What do you need to know about a failed interlock test? If you’ve been given a restricted driver’s license in the state of Michigan, you may need to drive with an ignition interlock device installed in your vehicle. This device collects breath samples as you drive to determine whether or not you’re impaired. Often, this happens as a result of having multiple DUI convictions. Drivers often have their license revoked, and then can apply for a restricted license to prove their sobriety and ability to drive safely before gaining back their full legal driving rights. 

These devices are also designed to collect data about your usage, so they can alert the authorities about any potential violations, like attempting to drive while impaired or tampering with the mechanism. A violation could impede or set back your attempts to have your full driving rights restored. So it’s important for you to understand how these devices work and what you should do if you come across an issue. 

There are a few different reasons why a violation might occur, along with some important steps you should take in case there is a violation. Here’s a rundown of the most important information to keep in mind while using an ignition interlock device.

 

How Do You Fail an Interlock Test?

There are two different alcohol related ways to fail an ignition interlock test. The first failed interlock test occurs when you go to start up your vehicle. A breath alcohol test is required at this point, so if you test at or above .025, it may be a violation. At this point, you’ll have 15 minutes to submit a new sample that must be under that amount. If you fail to do so, it counts as a violation. 

The second type of failed ignition interlock test occurs while you’re actually driving. Basically, if a person submits a breath sample that has an alcohol reading at or above .025, they must test under that level within the next five minutes or it counts as a violation. 

Finally, there’s a type of violation called skipped rolling retest. This occurs when an individual simply fails to give a sample on the interlock device while driving. If you miss a test, you have five minutes to give a valid sample, or else it counts as a violation.

 

Major vs. Minor Violations

The severity of these different types of violations varies. For example, failing a startup test by a narrow margin isn’t usually going to bring about as serious consequences as multiple rolling retest violations. 

Consequences vary depending on the specific circumstances surrounding your violation and the steps that you take afterward. However, violations that have to do with attempting to circumvent or tamper with the interlock device are seen as fairly serious. Additionally, if you have a restricted license and attempt to operate a vehicle without an ignition interlock device installed, that’s seen as a major violation. And having three or more minor violations within the same two-month reporting period may also count as a major violation.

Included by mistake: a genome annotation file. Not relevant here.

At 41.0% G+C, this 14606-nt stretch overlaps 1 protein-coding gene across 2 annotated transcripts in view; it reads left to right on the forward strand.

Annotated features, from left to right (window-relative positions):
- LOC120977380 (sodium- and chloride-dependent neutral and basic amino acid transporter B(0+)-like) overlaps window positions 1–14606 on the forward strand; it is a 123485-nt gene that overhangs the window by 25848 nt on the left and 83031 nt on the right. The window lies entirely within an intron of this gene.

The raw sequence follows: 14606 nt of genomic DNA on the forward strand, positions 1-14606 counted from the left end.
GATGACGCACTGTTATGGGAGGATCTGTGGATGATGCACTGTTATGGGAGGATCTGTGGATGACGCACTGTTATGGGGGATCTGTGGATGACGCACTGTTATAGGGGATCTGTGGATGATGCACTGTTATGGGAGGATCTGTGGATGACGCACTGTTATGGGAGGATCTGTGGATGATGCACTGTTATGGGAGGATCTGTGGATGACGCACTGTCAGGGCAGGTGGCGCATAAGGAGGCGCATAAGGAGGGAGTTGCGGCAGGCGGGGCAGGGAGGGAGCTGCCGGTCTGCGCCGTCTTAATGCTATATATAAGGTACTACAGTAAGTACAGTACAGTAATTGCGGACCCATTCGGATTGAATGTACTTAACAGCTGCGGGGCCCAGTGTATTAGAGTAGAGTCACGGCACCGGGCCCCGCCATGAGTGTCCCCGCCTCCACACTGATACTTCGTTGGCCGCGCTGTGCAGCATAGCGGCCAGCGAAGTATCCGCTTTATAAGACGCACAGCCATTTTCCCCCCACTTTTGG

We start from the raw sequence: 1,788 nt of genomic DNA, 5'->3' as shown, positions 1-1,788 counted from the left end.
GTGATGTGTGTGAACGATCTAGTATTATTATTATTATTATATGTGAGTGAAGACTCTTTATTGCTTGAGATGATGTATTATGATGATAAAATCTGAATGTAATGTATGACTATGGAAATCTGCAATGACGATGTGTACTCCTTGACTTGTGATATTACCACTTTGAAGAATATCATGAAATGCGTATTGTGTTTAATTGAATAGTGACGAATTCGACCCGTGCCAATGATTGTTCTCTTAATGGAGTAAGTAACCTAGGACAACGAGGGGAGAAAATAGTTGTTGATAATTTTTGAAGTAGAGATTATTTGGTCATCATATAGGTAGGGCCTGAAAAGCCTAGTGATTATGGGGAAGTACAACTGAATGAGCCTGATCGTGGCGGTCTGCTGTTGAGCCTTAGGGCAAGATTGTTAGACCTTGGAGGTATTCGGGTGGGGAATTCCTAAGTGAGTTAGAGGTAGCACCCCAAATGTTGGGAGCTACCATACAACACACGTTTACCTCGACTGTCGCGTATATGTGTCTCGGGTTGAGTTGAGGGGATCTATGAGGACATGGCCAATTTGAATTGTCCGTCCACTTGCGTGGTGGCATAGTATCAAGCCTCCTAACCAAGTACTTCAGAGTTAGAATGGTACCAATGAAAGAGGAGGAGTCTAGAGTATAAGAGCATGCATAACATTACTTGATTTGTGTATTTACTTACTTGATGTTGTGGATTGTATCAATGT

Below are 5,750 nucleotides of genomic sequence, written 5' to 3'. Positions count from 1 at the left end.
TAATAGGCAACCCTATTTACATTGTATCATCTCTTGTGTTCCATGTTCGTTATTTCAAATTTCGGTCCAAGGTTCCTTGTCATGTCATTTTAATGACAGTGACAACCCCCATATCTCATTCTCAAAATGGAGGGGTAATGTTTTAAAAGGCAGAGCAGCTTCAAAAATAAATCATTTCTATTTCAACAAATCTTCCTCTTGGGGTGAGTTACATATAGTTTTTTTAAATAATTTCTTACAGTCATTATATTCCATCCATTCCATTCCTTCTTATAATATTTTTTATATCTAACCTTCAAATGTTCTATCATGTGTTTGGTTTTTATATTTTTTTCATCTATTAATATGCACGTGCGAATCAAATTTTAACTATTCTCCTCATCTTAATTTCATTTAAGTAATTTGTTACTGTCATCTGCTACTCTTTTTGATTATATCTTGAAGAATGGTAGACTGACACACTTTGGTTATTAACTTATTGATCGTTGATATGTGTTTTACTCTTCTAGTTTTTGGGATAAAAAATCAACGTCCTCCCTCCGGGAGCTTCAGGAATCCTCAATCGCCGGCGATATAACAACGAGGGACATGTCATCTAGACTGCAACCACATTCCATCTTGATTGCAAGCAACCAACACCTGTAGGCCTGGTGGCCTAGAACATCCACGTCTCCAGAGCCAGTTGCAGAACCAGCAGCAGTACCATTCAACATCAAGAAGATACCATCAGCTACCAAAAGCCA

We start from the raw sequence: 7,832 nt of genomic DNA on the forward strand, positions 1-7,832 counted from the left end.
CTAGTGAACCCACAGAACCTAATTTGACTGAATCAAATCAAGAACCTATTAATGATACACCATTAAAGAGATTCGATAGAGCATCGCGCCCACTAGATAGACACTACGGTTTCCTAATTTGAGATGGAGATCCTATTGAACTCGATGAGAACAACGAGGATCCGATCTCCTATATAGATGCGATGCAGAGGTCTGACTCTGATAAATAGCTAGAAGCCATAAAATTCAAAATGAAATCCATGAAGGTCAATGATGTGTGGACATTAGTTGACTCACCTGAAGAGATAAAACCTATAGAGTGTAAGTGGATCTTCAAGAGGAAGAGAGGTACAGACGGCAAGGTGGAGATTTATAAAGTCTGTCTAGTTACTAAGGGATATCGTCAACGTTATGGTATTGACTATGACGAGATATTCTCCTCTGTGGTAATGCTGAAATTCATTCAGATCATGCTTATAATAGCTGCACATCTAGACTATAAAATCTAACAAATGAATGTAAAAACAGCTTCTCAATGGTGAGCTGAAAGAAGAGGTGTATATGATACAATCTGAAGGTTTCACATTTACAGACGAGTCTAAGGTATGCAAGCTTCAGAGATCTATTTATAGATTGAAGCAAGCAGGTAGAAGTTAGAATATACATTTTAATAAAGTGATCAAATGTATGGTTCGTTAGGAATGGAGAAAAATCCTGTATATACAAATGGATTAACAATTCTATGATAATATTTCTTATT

An example of a minor violation would be a startup test failure after two months with the device installed in the vehicle. Usually, drivers are given a two month period to learn about how the device works and how things like mouthwash may trigger violations. So they’re given that grace period at the beginning. Another minor violation is the failure to report to your ignition interlock installer within seven days of your reporting period. 

 

Possible Consequences of a Skipped Interlock Test / Failed Interlock Test

What do you need to know about a failed interlock test consequences? For minor violations, you may end up having your restricted license period extended for three months. This means you still have access to your restricted license. However, you won’t be eligible to apply for another driver’s license appeal hearing until three months after the completion of your initial restricted license period. So it sets back your ability to drive with an unrestricted license. This delay can happen a couple of times. However, if you get three or more within the same reporting period, it counts as a major violation instead. 

For major violations, your driver’s license will be immediately revoked. So you no longer have access to even restricted driving rights. You do have the option to appeal this. However, you must do so in writing. And it must be submitted within two weeks of the violation. Once your license has been revoked, you then go back to the beginning and must apply for a new driver’s license reinstatement hearing with the Secretary of State. 

 

What to Do When You Fail or Skip an Interlock Ignition Test

Ignition interlock tests are fairly reliable, but they are not perfect. It is possible to end up with a failed interlock test or violation as a result of an error. So you need to know exactly what to do in this instance to support your case if you need to make an appeal to the state. 

First, you should get a preliminary breath test from your local police department or an ETG urine test within 24 hours of the violation to help you prove that you were not under the influence at the time of the violation. You should also call your ignition interlock installer and explain the situation to them. Once you’ve gotten your test results, submit that evidence along with a written explanation of the violation to the Secretary of State. You may then be granted an appeal hearing to state your case and hopefully have your driving rights reinstated. 

If you need help navigating this process, a driver’s license restoration lawyer with experience handling interlock violations can be quite valuable. They’ll help you understand the necessary steps and prepare the evidence needed for your hearing.

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